A teenage boy treads alone, a road that’s dusty, dry;
The cigarette in his hand, glows against the starry sky.
And in this place his soul is stirred by heaven’s holy hand,
And he wonders if there is a God and what He might have planned.
And in his way, he says a prayer and asks that he might know
What to do, what to be, and which way he should go.
Well, that was many years ago and miles far away;
But heaven heard that honest prayer and sent help along the way.
For gospel light was offered and gospel truths were learned,
And truth restored was followed ‘til testimony earned
And to his seed that boy has shown how faith will conquer fear
For he has been, in every sense, a modern pioneer.
My grandpa’s family was not religious in his younger years. His parents moved a lot and had a rocky relationship, so his childhood was less than ideal. He tells the story of being alone one night as a teenager on a dark Montana highway, looking at the heavens and wondering if there was a God; and, if so, he would like to know. Not long after, missionaries found his family and taught him gospel truth.
That is a good story, but not the best part. The best part is that my grandpa embraced the truth. I am not just talking about back when, but still. It is impossible to separate where Grandpa stops and the gospel of Jesus Christ starts. It is all the same. There is never any doubt about where Grandpa stands. And his example still continues. Well into his advancing years, having suffered serious health and other challenges, he is still showing what it means to endure to the end.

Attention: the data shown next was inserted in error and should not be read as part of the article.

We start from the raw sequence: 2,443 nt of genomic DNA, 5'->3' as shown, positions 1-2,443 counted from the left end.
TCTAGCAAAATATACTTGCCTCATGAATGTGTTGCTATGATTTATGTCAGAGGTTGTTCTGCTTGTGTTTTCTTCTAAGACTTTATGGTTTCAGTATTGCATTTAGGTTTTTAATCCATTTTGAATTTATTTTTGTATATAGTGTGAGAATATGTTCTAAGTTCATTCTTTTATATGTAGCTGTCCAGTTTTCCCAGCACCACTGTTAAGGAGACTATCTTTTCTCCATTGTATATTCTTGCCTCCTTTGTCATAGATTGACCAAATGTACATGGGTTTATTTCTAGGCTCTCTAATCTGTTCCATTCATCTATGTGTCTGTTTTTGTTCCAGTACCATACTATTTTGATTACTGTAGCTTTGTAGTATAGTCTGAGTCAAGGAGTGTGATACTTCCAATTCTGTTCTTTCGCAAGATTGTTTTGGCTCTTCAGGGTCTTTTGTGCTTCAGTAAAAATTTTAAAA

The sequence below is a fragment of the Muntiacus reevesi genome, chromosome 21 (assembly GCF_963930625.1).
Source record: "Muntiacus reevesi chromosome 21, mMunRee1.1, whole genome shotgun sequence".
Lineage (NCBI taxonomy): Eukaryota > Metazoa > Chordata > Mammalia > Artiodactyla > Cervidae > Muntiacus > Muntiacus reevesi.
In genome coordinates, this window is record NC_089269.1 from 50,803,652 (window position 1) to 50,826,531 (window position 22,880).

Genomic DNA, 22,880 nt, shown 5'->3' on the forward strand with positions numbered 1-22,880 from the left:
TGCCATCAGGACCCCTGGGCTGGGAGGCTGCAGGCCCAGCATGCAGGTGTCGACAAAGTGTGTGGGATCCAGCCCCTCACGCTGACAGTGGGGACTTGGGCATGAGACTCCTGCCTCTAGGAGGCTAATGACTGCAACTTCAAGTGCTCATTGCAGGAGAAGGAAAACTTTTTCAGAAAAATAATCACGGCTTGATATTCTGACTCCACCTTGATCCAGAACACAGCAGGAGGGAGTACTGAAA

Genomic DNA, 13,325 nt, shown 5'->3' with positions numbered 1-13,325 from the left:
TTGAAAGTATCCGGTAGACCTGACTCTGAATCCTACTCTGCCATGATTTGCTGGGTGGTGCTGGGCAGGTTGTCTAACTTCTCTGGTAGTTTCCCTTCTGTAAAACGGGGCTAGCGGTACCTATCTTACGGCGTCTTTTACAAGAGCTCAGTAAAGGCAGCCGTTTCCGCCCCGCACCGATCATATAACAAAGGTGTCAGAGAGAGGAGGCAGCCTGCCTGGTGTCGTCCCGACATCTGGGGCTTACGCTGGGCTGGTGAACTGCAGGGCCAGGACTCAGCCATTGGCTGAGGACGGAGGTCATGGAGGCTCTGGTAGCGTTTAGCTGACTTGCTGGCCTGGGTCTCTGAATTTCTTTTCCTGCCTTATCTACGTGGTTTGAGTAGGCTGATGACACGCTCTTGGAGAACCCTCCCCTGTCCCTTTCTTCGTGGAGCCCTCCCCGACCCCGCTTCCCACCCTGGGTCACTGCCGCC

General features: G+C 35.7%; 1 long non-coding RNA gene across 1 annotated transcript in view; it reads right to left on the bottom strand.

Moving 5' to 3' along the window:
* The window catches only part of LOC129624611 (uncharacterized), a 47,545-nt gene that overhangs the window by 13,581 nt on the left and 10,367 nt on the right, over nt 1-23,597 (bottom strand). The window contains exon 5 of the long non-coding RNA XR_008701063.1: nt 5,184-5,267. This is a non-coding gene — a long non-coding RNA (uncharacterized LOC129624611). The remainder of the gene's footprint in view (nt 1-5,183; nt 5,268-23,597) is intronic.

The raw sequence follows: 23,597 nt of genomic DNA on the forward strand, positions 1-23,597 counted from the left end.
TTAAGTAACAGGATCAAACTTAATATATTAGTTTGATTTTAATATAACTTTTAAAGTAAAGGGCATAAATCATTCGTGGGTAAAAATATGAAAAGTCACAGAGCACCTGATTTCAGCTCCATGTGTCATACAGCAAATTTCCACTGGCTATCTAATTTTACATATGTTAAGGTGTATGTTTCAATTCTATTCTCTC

I was at a pioneer day devotional recently. The speaker was talking about the great legacy the pioneers of yesteryear left us. I began thinking of what it means to be a pioneer. While I do appreciate those that came across the plains, the pioneers that have had the greatest influence on me are the ones I know personally—the near centenarian around the corner who always answered the question of how are you with “I’m very blessed;” my crippled primary teacher who dared to let me push her wheelchair over broken, uneven sidewalks to church; a father who chose the right in his formative years when significant family disruption could have been an easy excuse to choose wrong; and there are many, many others.
For we are all pioneers, and we each leave a legacy. What will yours be?
Written: July 23, 2017